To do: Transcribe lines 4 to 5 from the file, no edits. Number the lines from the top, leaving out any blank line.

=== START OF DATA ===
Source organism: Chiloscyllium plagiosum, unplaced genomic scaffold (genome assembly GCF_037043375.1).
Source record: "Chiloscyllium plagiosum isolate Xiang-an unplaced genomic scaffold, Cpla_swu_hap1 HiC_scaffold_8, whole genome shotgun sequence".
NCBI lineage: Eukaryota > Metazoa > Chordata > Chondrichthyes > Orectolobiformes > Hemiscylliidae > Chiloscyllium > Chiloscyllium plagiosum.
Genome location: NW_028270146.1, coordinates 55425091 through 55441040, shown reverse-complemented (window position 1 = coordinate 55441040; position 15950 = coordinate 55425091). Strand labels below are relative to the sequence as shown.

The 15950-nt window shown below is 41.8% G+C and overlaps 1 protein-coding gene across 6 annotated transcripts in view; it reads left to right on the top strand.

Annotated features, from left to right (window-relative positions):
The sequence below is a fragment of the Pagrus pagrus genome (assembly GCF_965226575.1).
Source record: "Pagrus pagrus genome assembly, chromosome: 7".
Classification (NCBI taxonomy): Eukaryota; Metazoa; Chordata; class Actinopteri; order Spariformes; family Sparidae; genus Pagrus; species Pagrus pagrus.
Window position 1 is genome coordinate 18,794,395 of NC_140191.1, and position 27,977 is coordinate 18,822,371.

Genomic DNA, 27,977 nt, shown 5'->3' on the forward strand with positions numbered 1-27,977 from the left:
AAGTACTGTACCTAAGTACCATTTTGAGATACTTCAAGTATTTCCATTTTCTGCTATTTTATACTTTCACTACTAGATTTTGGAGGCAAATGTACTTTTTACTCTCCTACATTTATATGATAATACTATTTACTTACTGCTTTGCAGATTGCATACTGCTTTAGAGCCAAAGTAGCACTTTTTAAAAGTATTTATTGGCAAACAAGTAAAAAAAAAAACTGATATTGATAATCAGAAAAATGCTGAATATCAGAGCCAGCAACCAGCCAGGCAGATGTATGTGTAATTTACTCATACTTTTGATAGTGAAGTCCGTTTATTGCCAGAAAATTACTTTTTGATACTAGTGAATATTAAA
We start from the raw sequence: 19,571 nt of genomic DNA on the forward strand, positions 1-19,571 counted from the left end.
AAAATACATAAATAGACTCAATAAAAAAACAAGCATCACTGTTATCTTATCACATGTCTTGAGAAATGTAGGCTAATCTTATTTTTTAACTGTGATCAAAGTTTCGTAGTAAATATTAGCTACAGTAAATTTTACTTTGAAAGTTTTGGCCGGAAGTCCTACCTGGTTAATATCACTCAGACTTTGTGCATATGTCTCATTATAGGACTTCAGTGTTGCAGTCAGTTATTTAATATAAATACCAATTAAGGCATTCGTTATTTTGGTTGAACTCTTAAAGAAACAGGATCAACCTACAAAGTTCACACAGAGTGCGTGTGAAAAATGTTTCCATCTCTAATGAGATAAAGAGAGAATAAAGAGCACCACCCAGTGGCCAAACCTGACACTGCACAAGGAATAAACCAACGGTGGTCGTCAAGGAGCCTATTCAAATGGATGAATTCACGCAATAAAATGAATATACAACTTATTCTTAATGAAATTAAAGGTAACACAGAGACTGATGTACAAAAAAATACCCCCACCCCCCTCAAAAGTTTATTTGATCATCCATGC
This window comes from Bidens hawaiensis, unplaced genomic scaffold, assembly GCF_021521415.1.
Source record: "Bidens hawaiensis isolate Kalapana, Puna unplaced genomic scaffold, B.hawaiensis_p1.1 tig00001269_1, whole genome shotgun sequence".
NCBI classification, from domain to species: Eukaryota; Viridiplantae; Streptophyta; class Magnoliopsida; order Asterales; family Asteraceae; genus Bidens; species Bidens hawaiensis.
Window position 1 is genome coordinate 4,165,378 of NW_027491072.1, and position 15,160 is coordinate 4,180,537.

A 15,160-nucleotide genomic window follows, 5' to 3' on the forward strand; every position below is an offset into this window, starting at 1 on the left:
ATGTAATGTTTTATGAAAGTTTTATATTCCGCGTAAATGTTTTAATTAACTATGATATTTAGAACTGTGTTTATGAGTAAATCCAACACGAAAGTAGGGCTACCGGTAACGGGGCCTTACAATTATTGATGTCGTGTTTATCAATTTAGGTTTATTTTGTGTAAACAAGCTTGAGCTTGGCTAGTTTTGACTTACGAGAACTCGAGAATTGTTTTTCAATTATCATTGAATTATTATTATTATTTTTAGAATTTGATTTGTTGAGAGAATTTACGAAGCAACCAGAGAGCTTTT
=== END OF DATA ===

Genome location: NW_028270146.1, coordinates 55425091 through 55441040, shown reverse-complemented (window position 1 = coordinate 55441040; position 15950 = coordinate 55425091). Strand labels below are relative to the sequence as shown.

The 15950-nt window shown below is 41.8% G+C and overlaps 1 protein-coding gene across 6 annotated transcripts in view; it reads left to right on the top strand.